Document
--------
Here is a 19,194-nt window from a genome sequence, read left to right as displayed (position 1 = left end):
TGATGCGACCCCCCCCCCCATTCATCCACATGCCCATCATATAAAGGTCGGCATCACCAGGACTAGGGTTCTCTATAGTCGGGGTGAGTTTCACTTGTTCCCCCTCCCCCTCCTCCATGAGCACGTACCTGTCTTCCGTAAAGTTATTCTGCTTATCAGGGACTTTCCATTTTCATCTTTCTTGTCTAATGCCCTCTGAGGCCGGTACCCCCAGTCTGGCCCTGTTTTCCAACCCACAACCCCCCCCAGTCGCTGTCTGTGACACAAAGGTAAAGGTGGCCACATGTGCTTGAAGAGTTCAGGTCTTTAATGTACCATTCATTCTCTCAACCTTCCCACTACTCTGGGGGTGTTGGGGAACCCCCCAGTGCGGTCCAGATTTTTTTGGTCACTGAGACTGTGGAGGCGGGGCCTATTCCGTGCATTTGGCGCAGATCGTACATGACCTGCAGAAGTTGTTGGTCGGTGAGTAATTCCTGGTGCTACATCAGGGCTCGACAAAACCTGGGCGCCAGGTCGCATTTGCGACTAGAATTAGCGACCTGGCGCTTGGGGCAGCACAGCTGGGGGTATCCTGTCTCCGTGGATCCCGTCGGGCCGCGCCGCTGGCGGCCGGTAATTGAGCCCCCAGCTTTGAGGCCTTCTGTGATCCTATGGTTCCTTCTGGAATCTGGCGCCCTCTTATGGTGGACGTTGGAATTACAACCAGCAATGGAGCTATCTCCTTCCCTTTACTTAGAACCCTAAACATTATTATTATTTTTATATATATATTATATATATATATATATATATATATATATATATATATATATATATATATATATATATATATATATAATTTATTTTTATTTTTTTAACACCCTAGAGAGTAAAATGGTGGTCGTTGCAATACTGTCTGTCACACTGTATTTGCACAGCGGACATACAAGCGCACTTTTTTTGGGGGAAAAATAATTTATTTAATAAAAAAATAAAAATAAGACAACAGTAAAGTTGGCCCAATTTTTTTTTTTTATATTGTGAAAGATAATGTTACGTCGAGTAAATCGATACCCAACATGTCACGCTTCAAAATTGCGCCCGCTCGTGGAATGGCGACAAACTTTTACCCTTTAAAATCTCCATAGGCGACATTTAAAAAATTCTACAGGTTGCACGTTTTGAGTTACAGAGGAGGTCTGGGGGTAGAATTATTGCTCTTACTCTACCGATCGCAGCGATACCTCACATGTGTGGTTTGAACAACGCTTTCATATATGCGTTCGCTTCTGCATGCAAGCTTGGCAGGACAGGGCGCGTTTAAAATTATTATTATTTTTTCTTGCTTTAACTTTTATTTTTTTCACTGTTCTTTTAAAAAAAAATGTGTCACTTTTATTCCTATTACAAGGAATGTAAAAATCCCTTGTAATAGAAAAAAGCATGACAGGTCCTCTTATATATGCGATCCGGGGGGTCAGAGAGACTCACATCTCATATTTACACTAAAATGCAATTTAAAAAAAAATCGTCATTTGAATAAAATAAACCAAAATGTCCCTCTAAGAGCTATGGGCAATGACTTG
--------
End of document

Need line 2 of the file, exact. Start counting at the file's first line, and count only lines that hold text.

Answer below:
TGATGCGACCCCCCCCCCCATTCATCCACATGCCCATCATATAAAGGTCGGCATCACCAGGACTAGGGTTCTCTATAGTCGGGGTGAGTTTCACTTGTTCCCCCTCCCCCTCCTCCATGAGCACGTACCTGTCTTCCGTAAAGTTATTCTGCTTATCAGGGACTTTCCATTTTCATCTTTCTTGTCTAATGCCCTCTGAGGCCGGTACCCCCAGTCTGGCCCTGTTTTCCAACCCACAACCCCCCCCAGTCGCTGTCTGTGACACAAAGGTAAAGGTGGCCACATGTGCTTGAAGAGTTCAGGTCTTTAATGTACCATTCATTCTCTCAACCTTCCCACTACTCTGGGGGTGTTGGGGAACCCCCCAGTGCGGTCCAGATTTTTTTGGTCACTGAGACTGTGGAGGCGGGGCCTATTCCGTGCATTTGGCGCAGATCGTACATGACCTGCAGAAGTTGTTGGTCGGTGAGTAATTCCTGGTGCTACATCAGGGCTCGACAAAACCTGGGCGCCAGGTCGCATTTGCGACTAGAATTAGCGACCTGGCGCTTGGGGCAGCACAGCTGGGGGTATCCTGTCTCCGTGGATCCCGTCGGGCCGCGCCGCTGGCGGCCGGTAATTGAGCCCCCAGCTTTGAGGCCTTCTGTGATCCTATGGTTCCTTCTGGAATCTGGCGCCCTCTTATGGTGGACGTTGGAATTACAACCAGCAATGGAGCTATCTCCTTCCCTTTACTTAGAACCCTAAACATTATTATTATTTTTATATATATATTATATATATATATATATATATATATATATATATATATATATATATATATATATATATATATATATAATTTATTTTTATTTTTTTAACACCCTAGAGAGTAAAATGGTGGTCGTTGCAATACTGTCTGTCACACTGTATTTGCACAGCGGACATACAAGCGCACTTTTTTTGGGGGAAAAATAATTTATTTAATAAAAAAATAAAAATAAGACAACAGTAAAGTTGGCCCAATTTTTTTTTTTTATATTGTGAAAGATAATGTTACGTCGAGTAAATCGATACCCAACATGTCACGCTTCAAAATTGCGCCCGCTCGTGGAATGGCGACAAACTTTTACCCTTTAAAATCTCCATAGGCGACATTTAAAAAATTCTACAGGTTGCACGTTTTGAGTTACAGAGGAGGTCTGGGGGTAGAATTATTGCTCTTACTCTACCGATCGCAGCGATACCTCACATGTGTGGTTTGAACAACGCTTTCATATATGCGTTCGCTTCTGCATGCAAGCTTGGCAGGACAGGGCGCGTTTAAAATTATTATTATTTTTTCTTGCTTTAACTTTTATTTTTTTCACTGTTCTTTTAAAAAAAAATGTGTCACTTTTATTCCTATTACAAGGAATGTAAAAATCCCTTGTAATAGAAAAAAGCATGACAGGTCCTCTTATATATGCGATCCGGGGGGTCAGAGAGACTCACATCTCATATTTACACTAAAATGCAATTTAAAAAAAAATCGTCATTTGAATAAAATAAACCAAAATGTCCCTCTAAGAGCTATGGGCAATGACTTG